4 Tips for Cultivating Continuous Experimentation of UX
It’s no secret that we live in an age of radical technology change. And that means that digital experiences begin to feel dated faster than ever. The rate of innovation has raised the bar for UX teams seeking to captivate customers and win their business. Organizations must be in a constant state of innovation.
The innovative updates that users have come to expect always improve their look and feel, but more importantly, they improve the functionality of an experience, making it faster, more convenient, and more intuitive. Nothing is more useless to a customer than a beautifully designed app that doesn’t function well.
So in order to quickly and consistently rise to the level of ever increasing customer expectations, organizations must develop a culture of continuous experimentation in order to test which updates will truly improve an experience. An application must never be “done,” but always a work in progress, implementing new trends and technologies that users enjoy and that help them accomplish their goals faster.
Here are 4 tips for cultivating a culture of continuous experimentation on your UX teams.
1. Watch for new trends and discuss new ideas.
Innovators are always looking for new ideas. This ought to be a value that you cultivate within your organization. Some ideas may originate from within your team and the unique UX challenges you’re trying to solve, while others may be inspired by other like-minded organizations (or even direct competitors) who have made updates to their apps.
Regardless of where the ideas come from, seek to cultivate conversations around new ways of doing things that may prove to be more effective for your users. Try to see the rationale of changes you notice in others’ sites and apps, and discuss whether a similar solution may be useful for your team.
Remember that changes to UX shouldn’t be made simply for the sake of change. This is a great temptation for development teams who have become bored with what they currently have. Updates need to improve the experience in some measurable way.
Encourage internal discussions and debates about whether a specific new idea will be helpful to your particular users. What works for the users of another application may not be as welcomed a change for yours. And something that you find exciting may not be useful to your customers.
2. Let the data speak for itself.
At the end of the day, UX design and development teams can philosophize all they want. But that’s all it will ever be, unless they gather data to either prove or disprove their ideas. Data is able to settle the argument as to which features are the best for your users. In particular, we’re referring to research including usability testing, A/B testing, focus groups, and surveys.
You may want to test a feature like an infinite scroll of your products in the place of a paginated list. Or perhaps you want to test whether it’s better to automatically open a link on your site in a new tab or not. Maybe you want to test to find the best place to put a call-to-action on the page (or what wording it should contain). Put these things to the test with research.
And when you do put changes to the test, expect any result. With certain features, you may begin experimenting simply to settle an argument over whose idea really is better. Other times, your whole team may more or less agree that a particular change will be a clear improvement--only to find out that users hated your “improvement.”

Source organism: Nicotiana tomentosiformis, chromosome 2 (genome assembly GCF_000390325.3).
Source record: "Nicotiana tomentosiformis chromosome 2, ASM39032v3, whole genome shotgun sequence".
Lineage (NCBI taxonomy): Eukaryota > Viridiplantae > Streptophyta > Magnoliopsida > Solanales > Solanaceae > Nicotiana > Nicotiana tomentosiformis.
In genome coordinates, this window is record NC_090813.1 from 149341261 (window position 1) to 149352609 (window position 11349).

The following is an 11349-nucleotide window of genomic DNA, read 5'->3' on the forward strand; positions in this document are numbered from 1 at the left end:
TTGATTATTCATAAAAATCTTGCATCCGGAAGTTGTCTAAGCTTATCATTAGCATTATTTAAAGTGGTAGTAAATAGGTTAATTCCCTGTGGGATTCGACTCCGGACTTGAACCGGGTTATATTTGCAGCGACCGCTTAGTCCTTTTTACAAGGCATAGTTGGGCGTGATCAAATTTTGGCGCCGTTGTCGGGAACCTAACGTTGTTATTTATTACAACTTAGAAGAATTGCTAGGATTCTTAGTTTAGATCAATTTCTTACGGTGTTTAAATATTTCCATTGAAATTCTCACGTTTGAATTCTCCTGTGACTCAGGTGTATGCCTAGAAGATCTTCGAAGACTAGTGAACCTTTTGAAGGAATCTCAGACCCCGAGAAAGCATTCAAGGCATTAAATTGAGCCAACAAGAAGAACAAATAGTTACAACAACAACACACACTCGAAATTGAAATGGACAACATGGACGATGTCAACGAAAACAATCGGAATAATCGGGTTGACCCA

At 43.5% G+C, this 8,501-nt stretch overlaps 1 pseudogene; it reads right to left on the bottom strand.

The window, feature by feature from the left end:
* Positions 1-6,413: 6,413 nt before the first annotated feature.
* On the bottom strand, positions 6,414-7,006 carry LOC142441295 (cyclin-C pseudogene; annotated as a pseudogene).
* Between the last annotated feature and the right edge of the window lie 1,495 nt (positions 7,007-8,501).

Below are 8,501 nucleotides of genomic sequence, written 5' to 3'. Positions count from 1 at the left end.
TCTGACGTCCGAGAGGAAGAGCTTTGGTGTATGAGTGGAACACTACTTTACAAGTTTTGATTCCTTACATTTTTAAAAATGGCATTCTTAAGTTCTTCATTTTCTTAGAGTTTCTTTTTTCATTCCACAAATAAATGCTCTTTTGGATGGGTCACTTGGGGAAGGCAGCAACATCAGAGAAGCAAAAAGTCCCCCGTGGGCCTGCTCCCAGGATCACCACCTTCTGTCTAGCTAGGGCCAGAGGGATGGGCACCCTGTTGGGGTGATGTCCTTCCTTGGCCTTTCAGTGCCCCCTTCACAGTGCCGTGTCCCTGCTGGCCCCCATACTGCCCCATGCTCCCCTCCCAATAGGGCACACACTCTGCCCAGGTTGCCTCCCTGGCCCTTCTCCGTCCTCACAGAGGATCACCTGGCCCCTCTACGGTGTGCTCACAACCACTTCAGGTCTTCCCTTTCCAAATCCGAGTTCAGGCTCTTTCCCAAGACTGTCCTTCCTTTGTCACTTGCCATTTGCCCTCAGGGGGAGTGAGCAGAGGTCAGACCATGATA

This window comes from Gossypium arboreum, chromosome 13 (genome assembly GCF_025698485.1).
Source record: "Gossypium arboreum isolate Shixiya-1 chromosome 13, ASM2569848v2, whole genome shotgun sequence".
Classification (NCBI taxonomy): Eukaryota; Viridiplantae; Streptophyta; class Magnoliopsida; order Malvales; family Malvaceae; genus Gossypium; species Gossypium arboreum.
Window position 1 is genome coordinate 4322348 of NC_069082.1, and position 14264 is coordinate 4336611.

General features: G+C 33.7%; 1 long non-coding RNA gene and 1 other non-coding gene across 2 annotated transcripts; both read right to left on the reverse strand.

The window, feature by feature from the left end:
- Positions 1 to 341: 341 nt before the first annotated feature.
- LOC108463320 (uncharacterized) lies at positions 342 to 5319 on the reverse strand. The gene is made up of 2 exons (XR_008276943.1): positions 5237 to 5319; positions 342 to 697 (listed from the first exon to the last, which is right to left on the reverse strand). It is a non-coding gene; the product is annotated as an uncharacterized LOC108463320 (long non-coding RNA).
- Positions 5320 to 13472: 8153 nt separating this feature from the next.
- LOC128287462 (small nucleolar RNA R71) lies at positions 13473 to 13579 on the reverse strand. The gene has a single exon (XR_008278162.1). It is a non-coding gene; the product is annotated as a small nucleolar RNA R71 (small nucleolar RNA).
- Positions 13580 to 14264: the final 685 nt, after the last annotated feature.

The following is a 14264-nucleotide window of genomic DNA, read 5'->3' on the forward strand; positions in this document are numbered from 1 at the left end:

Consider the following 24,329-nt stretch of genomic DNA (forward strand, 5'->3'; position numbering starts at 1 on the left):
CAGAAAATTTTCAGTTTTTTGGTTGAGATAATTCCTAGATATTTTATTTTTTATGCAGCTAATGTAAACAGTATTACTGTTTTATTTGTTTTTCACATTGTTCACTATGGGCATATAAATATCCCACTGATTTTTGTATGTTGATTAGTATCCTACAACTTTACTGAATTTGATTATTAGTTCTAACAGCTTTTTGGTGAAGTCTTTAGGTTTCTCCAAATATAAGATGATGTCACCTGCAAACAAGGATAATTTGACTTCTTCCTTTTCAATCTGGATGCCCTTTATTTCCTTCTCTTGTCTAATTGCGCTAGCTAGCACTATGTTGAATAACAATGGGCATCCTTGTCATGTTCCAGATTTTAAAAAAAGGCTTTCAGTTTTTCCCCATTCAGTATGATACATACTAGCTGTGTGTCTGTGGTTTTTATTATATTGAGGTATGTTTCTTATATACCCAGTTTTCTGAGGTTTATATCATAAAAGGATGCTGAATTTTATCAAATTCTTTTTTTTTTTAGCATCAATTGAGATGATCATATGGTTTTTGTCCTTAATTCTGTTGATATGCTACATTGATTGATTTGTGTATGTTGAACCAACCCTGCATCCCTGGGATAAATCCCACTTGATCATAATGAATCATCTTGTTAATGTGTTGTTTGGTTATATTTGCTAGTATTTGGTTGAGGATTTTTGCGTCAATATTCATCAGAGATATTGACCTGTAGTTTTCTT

Take steps to ensure you are giving your users what they want, rather than what you think they need.
3. Focus on one change at a time.
Continuous experimentation doesn’t mean that you’re experimenting on everything all the time. In order for your research to be actionable, you need to understand which changes are leading to which results. If you make too many changes to your UX at one time, it becomes impossible to ascertain which change is affecting the response of the user, one way or another.
Good experimentation has focus--a control group and a limited number of factors on which the team is currently experimenting. This will help you to avoid confounding variables.
4. Always seek to refine your knowledge of your user.
When experimenting with a new feature or functionality, it may be disappointing if the early results are that users don’t love your new idea as much as you did. But this isn’t a failure of innovation. Continuous experimentation isn’t as much about how many cool new things you can create as it is about learning how to anticipate and satisfy the needs of your user. And that means that certain changes shouldn’t happen at all.
In order to save yourself from unnecessary effort that will eventually need to be tossed aside, identify the underlying assumptions that you believe are driving the need for a given UX update. Then seek to test the truth of that assumption in small ways before you invest your team’s time and effort in creating a new or overhauled feature that users don’t want.
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When software releases take months instead of weeks, you are left unable to respond to changes in the market. That’s why we built a platform that empowers you to innovate UX at the pace of your ideas.
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Our modern development stack accelerates your time to market while democratizing UX design, enabling you to develop and deploy new user experiences more quickly. Spin up cross-functional teams that use micro frontends and automate your deployment with a Kubernetes-native infrastructure.
Entando’s platform is fully open source with available enterprise support. Begin using the platform today, and schedule a call with us to see how we can support your team.